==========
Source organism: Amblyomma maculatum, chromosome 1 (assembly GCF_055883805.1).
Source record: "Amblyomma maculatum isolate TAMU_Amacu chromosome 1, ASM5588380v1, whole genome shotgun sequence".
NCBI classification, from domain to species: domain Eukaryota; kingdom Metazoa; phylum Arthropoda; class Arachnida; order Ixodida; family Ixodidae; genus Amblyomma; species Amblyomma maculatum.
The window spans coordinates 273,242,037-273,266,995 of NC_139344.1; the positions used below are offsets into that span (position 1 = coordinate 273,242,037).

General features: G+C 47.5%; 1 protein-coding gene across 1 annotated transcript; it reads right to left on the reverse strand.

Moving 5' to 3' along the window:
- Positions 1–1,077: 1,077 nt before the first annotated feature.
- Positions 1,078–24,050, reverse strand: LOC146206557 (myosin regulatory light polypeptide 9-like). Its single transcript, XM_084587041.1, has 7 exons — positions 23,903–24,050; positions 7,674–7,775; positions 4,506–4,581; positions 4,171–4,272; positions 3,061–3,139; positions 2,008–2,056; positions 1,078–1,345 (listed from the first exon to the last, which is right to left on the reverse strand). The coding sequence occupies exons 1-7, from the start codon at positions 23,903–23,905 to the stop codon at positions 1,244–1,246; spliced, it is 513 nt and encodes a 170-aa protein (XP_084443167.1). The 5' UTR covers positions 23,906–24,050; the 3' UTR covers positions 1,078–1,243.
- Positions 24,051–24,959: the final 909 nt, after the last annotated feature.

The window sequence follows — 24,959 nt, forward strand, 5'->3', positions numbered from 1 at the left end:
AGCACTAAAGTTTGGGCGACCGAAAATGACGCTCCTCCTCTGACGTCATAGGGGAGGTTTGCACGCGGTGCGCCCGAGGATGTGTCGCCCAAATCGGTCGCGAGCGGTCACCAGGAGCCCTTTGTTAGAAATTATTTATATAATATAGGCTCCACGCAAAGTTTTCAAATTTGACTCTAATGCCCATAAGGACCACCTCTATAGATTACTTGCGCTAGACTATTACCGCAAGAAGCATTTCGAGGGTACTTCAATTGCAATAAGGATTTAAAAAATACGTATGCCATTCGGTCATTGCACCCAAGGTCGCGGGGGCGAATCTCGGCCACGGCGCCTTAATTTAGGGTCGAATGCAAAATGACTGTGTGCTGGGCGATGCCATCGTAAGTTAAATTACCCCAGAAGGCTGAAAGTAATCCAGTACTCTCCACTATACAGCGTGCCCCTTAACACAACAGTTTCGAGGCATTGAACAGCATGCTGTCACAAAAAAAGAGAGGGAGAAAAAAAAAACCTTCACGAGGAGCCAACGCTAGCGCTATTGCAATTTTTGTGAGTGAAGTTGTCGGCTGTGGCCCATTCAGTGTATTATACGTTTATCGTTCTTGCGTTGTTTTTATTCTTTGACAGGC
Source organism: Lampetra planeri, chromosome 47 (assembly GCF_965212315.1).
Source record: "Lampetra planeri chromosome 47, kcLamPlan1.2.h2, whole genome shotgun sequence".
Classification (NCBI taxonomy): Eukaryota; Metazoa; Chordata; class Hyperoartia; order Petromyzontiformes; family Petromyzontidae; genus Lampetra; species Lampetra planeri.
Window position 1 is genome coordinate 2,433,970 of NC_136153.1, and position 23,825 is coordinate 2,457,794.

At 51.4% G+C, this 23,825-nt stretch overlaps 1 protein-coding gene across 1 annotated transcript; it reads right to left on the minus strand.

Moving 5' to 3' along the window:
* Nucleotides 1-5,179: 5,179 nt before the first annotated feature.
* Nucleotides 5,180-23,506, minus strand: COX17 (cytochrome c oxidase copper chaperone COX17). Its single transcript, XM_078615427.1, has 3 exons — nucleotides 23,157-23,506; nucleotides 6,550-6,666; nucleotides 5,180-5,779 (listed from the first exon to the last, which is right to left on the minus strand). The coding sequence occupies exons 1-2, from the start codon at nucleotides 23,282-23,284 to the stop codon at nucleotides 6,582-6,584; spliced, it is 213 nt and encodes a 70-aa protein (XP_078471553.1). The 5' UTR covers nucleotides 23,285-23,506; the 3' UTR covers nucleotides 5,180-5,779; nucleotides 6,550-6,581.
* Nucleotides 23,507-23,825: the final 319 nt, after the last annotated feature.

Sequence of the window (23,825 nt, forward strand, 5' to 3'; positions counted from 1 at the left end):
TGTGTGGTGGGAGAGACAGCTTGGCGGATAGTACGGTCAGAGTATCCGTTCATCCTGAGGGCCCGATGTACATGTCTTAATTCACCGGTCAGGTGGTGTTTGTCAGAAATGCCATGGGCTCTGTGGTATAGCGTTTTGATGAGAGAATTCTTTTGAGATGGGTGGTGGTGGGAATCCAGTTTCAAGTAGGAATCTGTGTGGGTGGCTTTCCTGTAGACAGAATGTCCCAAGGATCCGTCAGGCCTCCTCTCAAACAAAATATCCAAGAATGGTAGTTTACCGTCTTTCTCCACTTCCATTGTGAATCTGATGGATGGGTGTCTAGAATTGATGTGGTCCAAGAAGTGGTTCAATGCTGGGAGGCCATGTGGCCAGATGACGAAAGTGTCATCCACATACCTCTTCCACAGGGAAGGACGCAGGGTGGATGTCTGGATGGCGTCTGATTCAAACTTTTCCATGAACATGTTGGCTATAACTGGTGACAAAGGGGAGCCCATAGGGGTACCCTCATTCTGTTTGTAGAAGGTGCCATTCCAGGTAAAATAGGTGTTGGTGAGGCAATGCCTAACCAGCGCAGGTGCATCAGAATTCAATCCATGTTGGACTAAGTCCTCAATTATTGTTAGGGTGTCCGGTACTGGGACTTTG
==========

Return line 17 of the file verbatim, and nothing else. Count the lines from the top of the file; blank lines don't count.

Moving 5' to 3' along the window: